I love rain – everything about it. The way it looks and feels and smells. I love it in every season of the year. The sweet spring rains that nourish soil and seeds. Refreshing summer rains that deliver us from the heat and parched earth. Crisp autumn rains that soak fallen leaves and smells like nostalgia and expectancy all at the same time. Cold winter rain that makes me glad for warm fires, cozy blankets, and steaming cups of tea.
I am what could best be defined as a pluviophile – a biological reference to an organism that thrives in a rainy environment. But also a recent neologism referring to “one who loves rain; one who finds joy and peace of mind during rainy days”. And any of those definitions suit me perfectly.
I have loved rain for as long as I can remember. Looking out my North Carolina gramma’s kitchen window at rain falling on my grampa’s apple tree, making the grass glisten green and silver and puddles form in the sandy driveway. Sitting on the steps in my Virginia grandmother’s kitchen watching the rain fall on her garden, bending her lovely tulips, gray clouds hiding the mountains. Once when I was living with my parents and baby brother in the first level of our house -which would eventually be the basement after the second level had been added – our roof was flat and it leaked during a rainstorm. Mama was annoyed and Daddy was busy covering furniture including my bed. I was delighted by the canvas canopy and hopped onto my bed to huddle in the shadows and watch the rain drip drop from the ceiling into Mama’s favorite saucepot. The sound of it lulled me to sleep and I was sorry when the adventure ended.
Walking in a misty rain is uniquely refreshing – even when it ruined my carefully coifed hairstyle. Nowadays I have let go of the need to control my hair and let it be – a lesson that took years to learn. A reminder that I am in control of nothing – certainly not my hair. Walking under a sturdy umbrella beneath a steady, solid rain is the best. It is a tiny harbor inside a sea of descending rain and makes me feel slightly safe, a little brave, and completely peaceful – even if I’m hurrying to escape lightning in summer or cold air in the winter. The best walks I ever had were under an umbrella in a soft, steady rain walking to and from work on city sidewalks – wishing I could walk endlessly and aimlessly – and a few times I did just that. It was heaven.
The summer rains of my childhood in the Carolinas are most clear in my memory – probably because I was frequently outside when they happened and we lived with windows open in those days. When it rained while I was barning tobacco we kept going if it was only a drizzle. Those of us under the barn shelter worked on, listening for sounds of thunder or watching gray skies for streaks of lightening. We remained mostly dry until the next slide truck of wet tobacco rolled in and then we tied pieces of plastic around our middles to keep ourselves from being totally drenched. But water splashed in our faces, soaked our hands and dripped on our feet and we complained even though it was a relief from the heat and sweat. Field hands worked in drizzling rain as likely as not to be glad for the refreshment it gave their perspiring, tired bodies. Downpours and thunderstorms gave us all a brief respite from the hard work. Those same downpours and thunderstorms delivered me from indentured servitude in the garden and set families and ball players running for cover and ending the excitement of evening baseball games. I have watched many a storm from the safety of a porch or garage – breathing in the mist and relishing the damp air on my face – sometimes poking out my tongue to taste the moisture. When I became a mother I allowed my happily adventurous daughter to don her raincoat, boots, and umbrella and play in the rain to her heart’s content. I hoped she would love it as much as I do.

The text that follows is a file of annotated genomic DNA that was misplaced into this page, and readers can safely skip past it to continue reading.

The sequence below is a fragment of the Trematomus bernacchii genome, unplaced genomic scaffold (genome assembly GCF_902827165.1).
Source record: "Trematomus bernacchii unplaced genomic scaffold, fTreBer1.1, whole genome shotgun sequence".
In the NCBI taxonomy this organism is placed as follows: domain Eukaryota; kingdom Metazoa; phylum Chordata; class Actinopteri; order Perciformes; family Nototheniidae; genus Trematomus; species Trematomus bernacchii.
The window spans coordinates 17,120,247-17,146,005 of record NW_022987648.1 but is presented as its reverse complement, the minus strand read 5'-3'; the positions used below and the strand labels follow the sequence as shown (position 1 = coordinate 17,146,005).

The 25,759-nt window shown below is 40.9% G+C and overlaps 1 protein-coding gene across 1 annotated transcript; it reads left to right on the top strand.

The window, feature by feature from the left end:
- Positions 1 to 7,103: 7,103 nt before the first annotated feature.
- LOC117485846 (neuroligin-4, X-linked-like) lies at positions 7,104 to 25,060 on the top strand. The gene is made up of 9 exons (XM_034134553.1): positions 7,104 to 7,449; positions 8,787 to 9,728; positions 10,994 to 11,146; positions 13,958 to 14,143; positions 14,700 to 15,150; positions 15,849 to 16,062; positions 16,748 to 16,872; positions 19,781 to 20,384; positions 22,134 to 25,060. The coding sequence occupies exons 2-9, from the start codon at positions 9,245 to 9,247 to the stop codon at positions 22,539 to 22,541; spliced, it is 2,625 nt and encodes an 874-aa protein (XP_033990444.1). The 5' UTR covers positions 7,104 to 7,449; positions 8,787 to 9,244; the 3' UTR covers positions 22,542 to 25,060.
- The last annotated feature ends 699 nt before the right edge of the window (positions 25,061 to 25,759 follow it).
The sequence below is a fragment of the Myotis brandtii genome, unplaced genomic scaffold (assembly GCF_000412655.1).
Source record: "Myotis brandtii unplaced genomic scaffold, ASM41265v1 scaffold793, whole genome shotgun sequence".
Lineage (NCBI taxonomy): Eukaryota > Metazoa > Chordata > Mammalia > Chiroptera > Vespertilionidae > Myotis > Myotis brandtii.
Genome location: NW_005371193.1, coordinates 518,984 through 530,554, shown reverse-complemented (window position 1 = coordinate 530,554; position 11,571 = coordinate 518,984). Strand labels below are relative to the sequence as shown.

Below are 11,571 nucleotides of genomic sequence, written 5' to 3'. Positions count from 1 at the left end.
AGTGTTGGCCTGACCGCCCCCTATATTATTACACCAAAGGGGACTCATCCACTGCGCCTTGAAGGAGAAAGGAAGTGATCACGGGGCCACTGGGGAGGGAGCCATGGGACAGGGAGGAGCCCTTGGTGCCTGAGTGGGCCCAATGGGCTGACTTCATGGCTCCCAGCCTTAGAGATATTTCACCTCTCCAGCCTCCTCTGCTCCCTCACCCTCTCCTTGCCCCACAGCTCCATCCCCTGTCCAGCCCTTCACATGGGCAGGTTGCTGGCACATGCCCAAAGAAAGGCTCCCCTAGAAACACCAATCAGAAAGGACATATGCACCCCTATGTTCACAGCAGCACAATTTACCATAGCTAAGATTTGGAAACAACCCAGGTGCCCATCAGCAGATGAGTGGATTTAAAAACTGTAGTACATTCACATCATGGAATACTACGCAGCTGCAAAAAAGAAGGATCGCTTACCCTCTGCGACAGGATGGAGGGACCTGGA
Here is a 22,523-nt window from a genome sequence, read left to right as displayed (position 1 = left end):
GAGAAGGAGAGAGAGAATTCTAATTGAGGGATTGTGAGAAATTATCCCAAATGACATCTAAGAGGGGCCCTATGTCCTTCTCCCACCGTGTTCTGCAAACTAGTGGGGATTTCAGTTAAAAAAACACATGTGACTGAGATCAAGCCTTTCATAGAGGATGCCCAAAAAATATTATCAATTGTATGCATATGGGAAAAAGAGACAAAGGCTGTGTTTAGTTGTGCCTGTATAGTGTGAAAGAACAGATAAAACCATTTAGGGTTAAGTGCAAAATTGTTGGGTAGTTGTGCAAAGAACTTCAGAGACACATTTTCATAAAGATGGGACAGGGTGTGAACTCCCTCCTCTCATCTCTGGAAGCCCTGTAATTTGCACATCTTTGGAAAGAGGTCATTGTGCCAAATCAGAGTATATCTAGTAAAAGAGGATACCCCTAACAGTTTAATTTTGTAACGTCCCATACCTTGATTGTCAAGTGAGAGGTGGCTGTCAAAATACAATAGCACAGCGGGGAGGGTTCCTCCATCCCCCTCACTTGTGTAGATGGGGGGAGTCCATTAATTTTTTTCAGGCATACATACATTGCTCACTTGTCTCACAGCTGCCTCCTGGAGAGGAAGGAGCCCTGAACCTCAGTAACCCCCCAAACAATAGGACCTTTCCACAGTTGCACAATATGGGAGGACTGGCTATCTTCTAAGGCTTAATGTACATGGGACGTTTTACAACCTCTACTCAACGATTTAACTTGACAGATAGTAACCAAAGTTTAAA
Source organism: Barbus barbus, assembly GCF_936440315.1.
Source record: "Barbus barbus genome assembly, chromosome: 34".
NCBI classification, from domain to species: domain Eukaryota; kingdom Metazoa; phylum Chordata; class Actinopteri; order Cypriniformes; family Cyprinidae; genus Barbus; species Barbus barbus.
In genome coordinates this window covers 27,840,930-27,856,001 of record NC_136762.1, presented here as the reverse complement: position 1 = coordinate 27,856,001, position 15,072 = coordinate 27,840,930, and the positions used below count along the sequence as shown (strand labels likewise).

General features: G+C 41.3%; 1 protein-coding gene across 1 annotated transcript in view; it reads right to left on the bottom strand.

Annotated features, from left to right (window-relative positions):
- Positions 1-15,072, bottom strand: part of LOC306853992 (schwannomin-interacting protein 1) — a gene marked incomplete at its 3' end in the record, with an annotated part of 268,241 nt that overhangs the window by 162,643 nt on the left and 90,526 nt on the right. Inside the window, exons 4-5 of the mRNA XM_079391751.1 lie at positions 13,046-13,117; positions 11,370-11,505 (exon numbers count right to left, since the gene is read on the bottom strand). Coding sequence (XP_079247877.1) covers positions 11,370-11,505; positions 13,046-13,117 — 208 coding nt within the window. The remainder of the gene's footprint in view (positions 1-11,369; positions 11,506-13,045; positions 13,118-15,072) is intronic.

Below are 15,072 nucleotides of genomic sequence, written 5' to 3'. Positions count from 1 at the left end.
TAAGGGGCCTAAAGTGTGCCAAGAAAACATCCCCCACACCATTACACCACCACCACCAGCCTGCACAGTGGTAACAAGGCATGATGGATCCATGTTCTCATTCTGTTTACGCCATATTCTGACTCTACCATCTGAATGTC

My pet peeve is complaints about rain – especially those grudging remarks of gratitude when folks say things like “well, I guess we needed a good rain” – that doesn’t really sound all that grateful, if you ask me. It’s as if sun is good and rain is bad – which is certainly NOT true. I particularly dislike weather people who dish out remarks about the rain like it is the worst thing in recorded history when everyone KNOWS we NEED rain. How else would the earth be nourished? I can remember summer evening prayer meetings when farmers and their families bowed their heads and pleaded for rains to keep their crops alive. Rain was serious business to those folks and once we had a special prayer meeting so our congregation could gather and earnestly beseech God to open the heavens and relieve us of the hellish drought that was withering gardens and crops everywhere. When at last the rains came and the earth was quenched people praised the rain but not for long. Soon they were back to complaining about how it ruined their shoes and inconvenienced their vacations. I, for one, have never been anywhere – ocean or mountain – that I begrudged the earth her nourishment. Once when my husband and I traveled across the United States we rode through a torrential rainstorm on the plains of Texas in the middle of nowhere and I came to see and understand the term “gully washer”. Water gushed from black clouds, tore through dry ground, rushed across the roadway, and forced us to slow our vehicle to a near crawl. It was thoroughly terrifying and altogether spectacularly impressive.
I find rain entirely romantic and utterly peaceful. I welcome silver gray days and revel in the sound of rain falling outside my window. I feel embraced by the whole of the Universe. Rain surely nourishes my soul.